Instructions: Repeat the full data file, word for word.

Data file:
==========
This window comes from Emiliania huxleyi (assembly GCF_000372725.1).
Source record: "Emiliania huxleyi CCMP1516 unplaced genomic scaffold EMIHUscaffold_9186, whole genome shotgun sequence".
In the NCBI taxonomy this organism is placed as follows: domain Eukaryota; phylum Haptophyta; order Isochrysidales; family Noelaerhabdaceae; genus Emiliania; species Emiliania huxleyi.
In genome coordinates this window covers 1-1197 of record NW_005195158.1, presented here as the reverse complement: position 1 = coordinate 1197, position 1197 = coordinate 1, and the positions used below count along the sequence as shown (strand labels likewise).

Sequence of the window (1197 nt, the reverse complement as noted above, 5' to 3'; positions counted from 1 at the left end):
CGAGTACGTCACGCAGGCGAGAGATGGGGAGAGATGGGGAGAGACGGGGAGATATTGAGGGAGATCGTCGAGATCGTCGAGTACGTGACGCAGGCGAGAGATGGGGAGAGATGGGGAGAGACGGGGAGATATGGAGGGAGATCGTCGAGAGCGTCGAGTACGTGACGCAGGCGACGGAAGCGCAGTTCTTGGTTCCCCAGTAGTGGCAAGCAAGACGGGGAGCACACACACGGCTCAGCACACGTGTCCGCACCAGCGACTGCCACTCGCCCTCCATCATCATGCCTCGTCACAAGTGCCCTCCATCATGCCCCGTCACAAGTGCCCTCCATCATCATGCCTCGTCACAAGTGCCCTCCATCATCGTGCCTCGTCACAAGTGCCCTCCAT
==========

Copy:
This window comes from Emiliania huxleyi (assembly GCF_000372725.1).
Source record: "Emiliania huxleyi CCMP1516 unplaced genomic scaffold EMIHUscaffold_9186, whole genome shotgun sequence".
In the NCBI taxonomy this organism is placed as follows: domain Eukaryota; phylum Haptophyta; order Isochrysidales; family Noelaerhabdaceae; genus Emiliania; species Emiliania huxleyi.
In genome coordinates this window covers 1-1197 of record NW_005195158.1, presented here as the reverse complement: position 1 = coordinate 1197, position 1197 = coordinate 1, and the positions used below count along the sequence as shown (strand labels likewise).

Sequence of the window (1197 nt, the reverse complement as noted above, 5' to 3'; positions counted from 1 at the left end):
CGAGTACGTCACGCAGGCGAGAGATGGGGAGAGATGGGGAGAGACGGGGAGATATTGAGGGAGATCGTCGAGATCGTCGAGTACGTGACGCAGGCGAGAGATGGGGAGAGATGGGGAGAGACGGGGAGATATGGAGGGAGATCGTCGAGAGCGTCGAGTACGTGACGCAGGCGACGGAAGCGCAGTTCTTGGTTCCCCAGTAGTGGCAAGCAAGACGGGGAGCACACACACGGCTCAGCACACGTGTCCGCACCAGCGACTGCCACTCGCCCTCCATCATCATGCCTCGTCACAAGTGCCCTCCATCATGCCCCGTCACAAGTGCCCTCCATCATCATGCCTCGTCACAAGTGCCCTCCATCATCGTGCCTCGTCACAAGTGCCCTCCAT